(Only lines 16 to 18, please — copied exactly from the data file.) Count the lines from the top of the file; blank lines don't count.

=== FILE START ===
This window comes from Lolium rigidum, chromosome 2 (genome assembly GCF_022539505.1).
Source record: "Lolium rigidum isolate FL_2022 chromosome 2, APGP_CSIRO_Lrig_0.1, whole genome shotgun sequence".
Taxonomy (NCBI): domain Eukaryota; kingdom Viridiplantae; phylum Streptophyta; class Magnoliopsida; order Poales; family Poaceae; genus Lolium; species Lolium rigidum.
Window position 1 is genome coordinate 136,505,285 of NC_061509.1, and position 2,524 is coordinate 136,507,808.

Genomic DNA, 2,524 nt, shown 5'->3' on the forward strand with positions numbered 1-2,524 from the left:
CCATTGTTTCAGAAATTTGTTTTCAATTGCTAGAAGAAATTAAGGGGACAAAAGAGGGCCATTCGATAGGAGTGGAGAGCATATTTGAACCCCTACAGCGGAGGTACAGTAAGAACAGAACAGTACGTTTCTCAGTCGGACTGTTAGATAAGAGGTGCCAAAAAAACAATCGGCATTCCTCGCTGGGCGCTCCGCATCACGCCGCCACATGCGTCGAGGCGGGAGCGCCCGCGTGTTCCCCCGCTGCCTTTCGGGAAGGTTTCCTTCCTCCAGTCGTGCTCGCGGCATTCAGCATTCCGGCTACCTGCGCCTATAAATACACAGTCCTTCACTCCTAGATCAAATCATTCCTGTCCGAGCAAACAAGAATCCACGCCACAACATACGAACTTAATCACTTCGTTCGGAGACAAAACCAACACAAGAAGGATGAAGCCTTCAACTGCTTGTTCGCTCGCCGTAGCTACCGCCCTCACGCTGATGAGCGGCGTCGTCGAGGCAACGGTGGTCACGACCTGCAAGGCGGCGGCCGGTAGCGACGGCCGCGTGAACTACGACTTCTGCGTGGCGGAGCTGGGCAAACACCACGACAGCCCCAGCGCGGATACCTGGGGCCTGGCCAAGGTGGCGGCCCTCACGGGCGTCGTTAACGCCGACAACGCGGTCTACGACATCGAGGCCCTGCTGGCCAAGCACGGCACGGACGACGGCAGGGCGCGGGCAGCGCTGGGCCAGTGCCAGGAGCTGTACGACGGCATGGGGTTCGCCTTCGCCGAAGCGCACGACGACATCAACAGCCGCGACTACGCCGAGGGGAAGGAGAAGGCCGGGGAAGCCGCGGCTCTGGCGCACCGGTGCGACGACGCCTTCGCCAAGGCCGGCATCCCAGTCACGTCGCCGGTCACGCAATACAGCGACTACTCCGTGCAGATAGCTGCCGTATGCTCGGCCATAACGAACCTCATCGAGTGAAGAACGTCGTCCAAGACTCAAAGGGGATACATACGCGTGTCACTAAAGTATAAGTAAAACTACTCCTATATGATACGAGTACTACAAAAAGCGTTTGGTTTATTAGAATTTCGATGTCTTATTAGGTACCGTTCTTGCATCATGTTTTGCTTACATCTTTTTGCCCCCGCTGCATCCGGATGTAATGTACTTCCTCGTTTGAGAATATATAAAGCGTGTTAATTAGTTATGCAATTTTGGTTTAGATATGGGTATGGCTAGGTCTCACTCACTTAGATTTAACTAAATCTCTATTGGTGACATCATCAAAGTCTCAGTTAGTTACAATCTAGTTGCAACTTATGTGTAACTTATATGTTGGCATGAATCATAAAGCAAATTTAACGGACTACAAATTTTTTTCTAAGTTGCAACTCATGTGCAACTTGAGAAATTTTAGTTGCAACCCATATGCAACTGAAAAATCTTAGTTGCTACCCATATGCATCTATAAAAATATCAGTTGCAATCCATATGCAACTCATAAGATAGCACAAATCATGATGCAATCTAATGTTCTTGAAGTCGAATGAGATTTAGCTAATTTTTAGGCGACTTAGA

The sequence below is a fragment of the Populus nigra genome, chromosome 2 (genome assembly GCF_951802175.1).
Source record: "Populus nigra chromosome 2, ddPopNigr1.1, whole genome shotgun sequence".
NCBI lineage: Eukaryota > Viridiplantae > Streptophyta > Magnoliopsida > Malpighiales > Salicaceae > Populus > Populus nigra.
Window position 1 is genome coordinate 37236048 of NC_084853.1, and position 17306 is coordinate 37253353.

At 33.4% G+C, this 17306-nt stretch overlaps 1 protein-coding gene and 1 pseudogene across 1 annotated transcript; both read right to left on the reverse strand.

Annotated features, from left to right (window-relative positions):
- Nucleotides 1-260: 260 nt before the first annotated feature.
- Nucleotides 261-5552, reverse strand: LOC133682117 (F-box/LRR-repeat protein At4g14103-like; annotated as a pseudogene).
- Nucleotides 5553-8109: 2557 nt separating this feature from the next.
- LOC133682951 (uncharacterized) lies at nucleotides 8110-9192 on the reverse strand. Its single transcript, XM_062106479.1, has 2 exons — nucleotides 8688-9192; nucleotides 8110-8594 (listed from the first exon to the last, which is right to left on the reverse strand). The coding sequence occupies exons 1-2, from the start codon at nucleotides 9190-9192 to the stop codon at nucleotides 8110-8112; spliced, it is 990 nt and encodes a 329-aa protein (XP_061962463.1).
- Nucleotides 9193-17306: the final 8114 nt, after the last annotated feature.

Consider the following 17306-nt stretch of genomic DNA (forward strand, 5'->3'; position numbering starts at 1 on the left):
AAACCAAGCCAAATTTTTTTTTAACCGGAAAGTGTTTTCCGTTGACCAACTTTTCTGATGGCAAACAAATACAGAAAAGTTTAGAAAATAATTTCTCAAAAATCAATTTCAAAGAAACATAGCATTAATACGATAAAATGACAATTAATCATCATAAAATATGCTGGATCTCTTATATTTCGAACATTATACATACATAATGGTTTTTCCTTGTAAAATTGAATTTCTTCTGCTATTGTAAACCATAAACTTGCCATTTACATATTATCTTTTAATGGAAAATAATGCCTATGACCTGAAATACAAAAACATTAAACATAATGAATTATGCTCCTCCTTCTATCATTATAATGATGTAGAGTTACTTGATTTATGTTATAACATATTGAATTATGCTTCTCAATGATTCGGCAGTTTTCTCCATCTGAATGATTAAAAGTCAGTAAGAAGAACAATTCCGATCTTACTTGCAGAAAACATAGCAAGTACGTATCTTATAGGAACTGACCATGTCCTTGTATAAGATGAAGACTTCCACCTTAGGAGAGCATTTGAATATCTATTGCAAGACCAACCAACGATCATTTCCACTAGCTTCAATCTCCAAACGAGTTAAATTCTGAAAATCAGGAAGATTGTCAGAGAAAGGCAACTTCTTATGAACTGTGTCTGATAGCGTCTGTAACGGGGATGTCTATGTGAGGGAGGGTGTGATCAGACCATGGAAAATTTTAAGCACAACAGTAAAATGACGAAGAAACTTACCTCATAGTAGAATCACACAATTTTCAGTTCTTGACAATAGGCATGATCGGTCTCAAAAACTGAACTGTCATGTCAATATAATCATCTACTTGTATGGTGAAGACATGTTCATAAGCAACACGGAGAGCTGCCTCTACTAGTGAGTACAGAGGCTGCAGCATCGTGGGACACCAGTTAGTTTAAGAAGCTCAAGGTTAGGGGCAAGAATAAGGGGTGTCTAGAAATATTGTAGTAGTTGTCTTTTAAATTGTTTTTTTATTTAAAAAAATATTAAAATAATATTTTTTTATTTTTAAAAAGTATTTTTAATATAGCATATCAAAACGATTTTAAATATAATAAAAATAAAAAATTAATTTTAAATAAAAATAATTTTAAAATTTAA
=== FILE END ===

- LOC133682951 (uncharacterized) lies at nucleotides 8110-9192 on the reverse strand. Its single transcript, XM_062106479.1, has 2 exons — nucleotides 8688-9192; nucleotides 8110-8594 (listed from the first exon to the last, which is right to left on the reverse strand). The coding sequence occupies exons 1-2, from the start codon at nucleotides 9190-9192 to the stop codon at nucleotides 8110-8112; spliced, it is 990 nt and encodes a 329-aa protein (XP_061962463.1).
- Nucleotides 9193-17306: the final 8114 nt, after the last annotated feature.

Consider the following 17306-nt stretch of genomic DNA (forward strand, 5'->3'; position numbering starts at 1 on the left):